It looks like you're using an Ad Blocker.

Please white-list or disable AboveTopSecret.com in your ad-blocking tool.

Thank you.

 

Some features of ATS will be disabled while you continue to use an ad-blocker.

 

The Resistance to Self- Relience

page: 1
10
<<   2 >>

log in

join
share:

posted on May, 31 2017 @ 09:53 PM
link   
I have been reading so many articles about governments attack on someone getting off the grid, becoming self reliant.

In a few years, my plan is to do so also. To become free from the electrical grid, from paying for electricity to paying for water.

My question, will I be able to with out being hassled from the government ?

Here, for example is an article about one such instance........


Every aspect of Kris Currie's home in New Dominion was designed to minimize energy usage — from the thickness of the walls, to the position of the windows, to the choice of appliances like a heat pump-powered clothes dryer. Even the paint colour on the interior walls was chosen to reflect natural sunlight, so no lights have to be on during the day. P.E.I.'s underwater electric cable project complete The result is what's known as a "net-zero home," meant to generate all the power it needs over the course of a year from the 35 solar panels on the roof. What Currie didn't know when he built the home is that "net-zero" doesn't apply when it comes to the HST.


www.cbc.ca...

HST is the harmonized sales tax imposed on the citizens of Canada ...


The harmonized sales tax (HST) is a consumption tax in Canada. It is used in provinces where both the federal goods and services tax (GST) and the regional provincial sales tax (PST) have been combined into a single value added sales tax.[1]


en.wikipedia.org...


Always trying to keep us from being self-reliant.


Despite the fact Currie pays nothing to Maritime Electric for his electricity, he's still billed for the HST on every kilowatt hour used, just like any other customer. "It's nonsense really. It should be exempt," Currie said. "We're using it for heat, for one. Oil's exempt. Now that we're producing electricity we're getting charged for it."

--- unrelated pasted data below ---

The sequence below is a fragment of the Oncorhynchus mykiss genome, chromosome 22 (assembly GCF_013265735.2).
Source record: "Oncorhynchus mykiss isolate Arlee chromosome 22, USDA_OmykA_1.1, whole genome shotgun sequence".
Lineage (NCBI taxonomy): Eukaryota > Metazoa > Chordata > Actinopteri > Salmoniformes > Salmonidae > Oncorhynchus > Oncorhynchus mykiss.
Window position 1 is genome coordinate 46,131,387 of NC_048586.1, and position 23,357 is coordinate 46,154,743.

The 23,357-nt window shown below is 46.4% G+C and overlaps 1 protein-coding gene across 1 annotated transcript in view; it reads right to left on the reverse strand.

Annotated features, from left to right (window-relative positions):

www.cbc.ca...

Crazy, I tell you. This just one example among many examples.

Please, share your stories.










posted on May, 31 2017 @ 09:57 PM
link   
a reply to: Groot


In this world nothing can be said to be certain, except death and taxes. Read more at: www.brainyquote.com...

Some say Ben Franklin, some say older literature. Regardless, not mine.

Some state laws trump feeding back into the system. My life goal is to be completely self-sustaining within my own property but ultimately, you'll still need to fork over tax dollars.

Not sure about the great north however.



posted on May, 31 2017 @ 10:00 PM
link   
a reply to: Groot

OK, a few things.

Buy a piece of land with a water source out in the boonies that isn't worth that much so your taxes are almost nothing.

Build a concrete pad for a trailer home or RV.

Buy cheap trailer home and hook up water / electric that you will almost never use.

Now, dig a big ass hole in the ground and build an underground house.

Cover house up, hook up solar, independent water, etc.

You now have a dirt cheap house that you can turn into a mansion if you want and the tax-man and utilities know nothing.

Taxes on a trailer are almost nothing (usually a tax stamp every year of a hundred or two). Taxes on a few cheap acres are nothing (few hundred tops. I had 8 acres in the boonies and taxes were $400 a year).

Nobody will give you crap since they do not know that your main residence is even there.



posted on May, 31 2017 @ 10:03 PM
link   

originally posted by: JinMI
a reply to: Groot


In this world nothing can be said to be certain, except death and taxes. Read more at: www.brainyquote.com...

Some say Ben Franklin, some say older literature. Regardless, not mine.

Some state laws trump feeding back into the system. My life goal is to be completely self-sustaining within my own property but ultimately, you'll still need to fork over tax dollars.

Not sure about the great north however.


Yeah, gone are the pioneer days, welcome to government and corporate greed.

Probably be restrictions on the chicken coop I build for my wife and taxed for every egg laid.




posted on May, 31 2017 @ 10:06 PM
link   
a reply to: Groot

IIRC is there not a huge swath of Canadian wilderness that no one really goes that is fully habitable? Could you start there?

If anywhere left in the world has the kind of area suited for truly off-the-grid living, it's Canada.



posted on May, 31 2017 @ 10:08 PM
link   

originally posted by: infolurker
a reply to: Groot

OK, a few things.

Buy a piece of land with a water source out in the boonies that isn't worth that much so your taxes are almost nothing.

Build a concrete pad for a trailer home or RV.

Buy cheap trailer home and hook up water / electric that you will almost never use.